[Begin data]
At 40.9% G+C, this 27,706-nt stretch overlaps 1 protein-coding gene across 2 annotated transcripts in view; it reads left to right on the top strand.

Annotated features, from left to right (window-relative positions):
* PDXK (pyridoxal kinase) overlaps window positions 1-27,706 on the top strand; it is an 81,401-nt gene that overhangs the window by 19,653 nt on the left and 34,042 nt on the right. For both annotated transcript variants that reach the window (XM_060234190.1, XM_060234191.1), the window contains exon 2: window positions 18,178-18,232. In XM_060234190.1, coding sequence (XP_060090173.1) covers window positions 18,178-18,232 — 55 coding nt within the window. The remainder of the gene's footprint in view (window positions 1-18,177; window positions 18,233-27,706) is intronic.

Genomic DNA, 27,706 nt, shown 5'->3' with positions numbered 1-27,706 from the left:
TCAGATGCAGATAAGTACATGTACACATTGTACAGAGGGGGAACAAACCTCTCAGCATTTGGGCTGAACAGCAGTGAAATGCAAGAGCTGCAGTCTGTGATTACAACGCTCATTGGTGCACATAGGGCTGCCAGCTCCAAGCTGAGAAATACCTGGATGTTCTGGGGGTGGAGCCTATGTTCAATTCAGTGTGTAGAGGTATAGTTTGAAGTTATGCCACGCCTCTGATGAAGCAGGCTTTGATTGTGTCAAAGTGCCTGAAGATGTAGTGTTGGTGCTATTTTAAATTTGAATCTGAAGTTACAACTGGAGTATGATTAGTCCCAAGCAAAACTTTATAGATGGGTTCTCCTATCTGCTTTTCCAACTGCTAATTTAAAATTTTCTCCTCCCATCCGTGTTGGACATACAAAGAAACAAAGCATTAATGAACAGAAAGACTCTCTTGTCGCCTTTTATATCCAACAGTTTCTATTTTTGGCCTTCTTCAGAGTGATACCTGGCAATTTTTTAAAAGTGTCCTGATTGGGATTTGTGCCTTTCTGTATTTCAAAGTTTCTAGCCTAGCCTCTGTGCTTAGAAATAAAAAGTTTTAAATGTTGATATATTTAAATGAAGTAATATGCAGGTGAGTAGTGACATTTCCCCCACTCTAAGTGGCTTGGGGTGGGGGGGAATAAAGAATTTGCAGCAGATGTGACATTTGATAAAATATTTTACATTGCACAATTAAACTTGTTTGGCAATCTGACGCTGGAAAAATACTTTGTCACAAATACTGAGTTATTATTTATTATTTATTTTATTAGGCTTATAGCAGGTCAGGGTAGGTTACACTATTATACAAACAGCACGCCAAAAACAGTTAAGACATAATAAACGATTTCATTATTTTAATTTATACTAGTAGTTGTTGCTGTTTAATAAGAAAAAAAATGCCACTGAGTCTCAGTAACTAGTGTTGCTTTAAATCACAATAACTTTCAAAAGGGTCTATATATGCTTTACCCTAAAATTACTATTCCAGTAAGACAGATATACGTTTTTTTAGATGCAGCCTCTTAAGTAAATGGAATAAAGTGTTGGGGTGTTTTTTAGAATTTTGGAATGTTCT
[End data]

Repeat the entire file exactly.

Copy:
At 40.9% G+C, this 27,706-nt stretch overlaps 1 protein-coding gene across 2 annotated transcripts in view; it reads left to right on the top strand.

Annotated features, from left to right (window-relative positions):
* PDXK (pyridoxal kinase) overlaps window positions 1-27,706 on the top strand; it is an 81,401-nt gene that overhangs the window by 19,653 nt on the left and 34,042 nt on the right. For both annotated transcript variants that reach the window (XM_060234190.1, XM_060234191.1), the window contains exon 2: window positions 18,178-18,232. In XM_060234190.1, coding sequence (XP_060090173.1) covers window positions 18,178-18,232 — 55 coding nt within the window. The remainder of the gene's footprint in view (window positions 1-18,177; window positions 18,233-27,706) is intronic.

Genomic DNA, 27,706 nt, shown 5'->3' with positions numbered 1-27,706 from the left:
TCAGATGCAGATAAGTACATGTACACATTGTACAGAGGGGGAACAAACCTCTCAGCATTTGGGCTGAACAGCAGTGAAATGCAAGAGCTGCAGTCTGTGATTACAACGCTCATTGGTGCACATAGGGCTGCCAGCTCCAAGCTGAGAAATACCTGGATGTTCTGGGGGTGGAGCCTATGTTCAATTCAGTGTGTAGAGGTATAGTTTGAAGTTATGCCACGCCTCTGATGAAGCAGGCTTTGATTGTGTCAAAGTGCCTGAAGATGTAGTGTTGGTGCTATTTTAAATTTGAATCTGAAGTTACAACTGGAGTATGATTAGTCCCAAGCAAAACTTTATAGATGGGTTCTCCTATCTGCTTTTCCAACTGCTAATTTAAAATTTTCTCCTCCCATCCGTGTTGGACATACAAAGAAACAAAGCATTAATGAACAGAAAGACTCTCTTGTCGCCTTTTATATCCAACAGTTTCTATTTTTGGCCTTCTTCAGAGTGATACCTGGCAATTTTTTAAAAGTGTCCTGATTGGGATTTGTGCCTTTCTGTATTTCAAAGTTTCTAGCCTAGCCTCTGTGCTTAGAAATAAAAAGTTTTAAATGTTGATATATTTAAATGAAGTAATATGCAGGTGAGTAGTGACATTTCCCCCACTCTAAGTGGCTTGGGGTGGGGGGGAATAAAGAATTTGCAGCAGATGTGACATTTGATAAAATATTTTACATTGCACAATTAAACTTGTTTGGCAATCTGACGCTGGAAAAATACTTTGTCACAAATACTGAGTTATTATTTATTATTTATTTTATTAGGCTTATAGCAGGTCAGGGTAGGTTACACTATTATACAAACAGCACGCCAAAAACAGTTAAGACATAATAAACGATTTCATTATTTTAATTTATACTAGTAGTTGTTGCTGTTTAATAAGAAAAAAAATGCCACTGAGTCTCAGTAACTAGTGTTGCTTTAAATCACAATAACTTTCAAAAGGGTCTATATATGCTTTACCCTAAAATTACTATTCCAGTAAGACAGATATACGTTTTTTTAGATGCAGCCTCTTAAGTAAATGGAATAAAGTGTTGGGGTGTTTTTTAGAATTTTGGAATGTTCT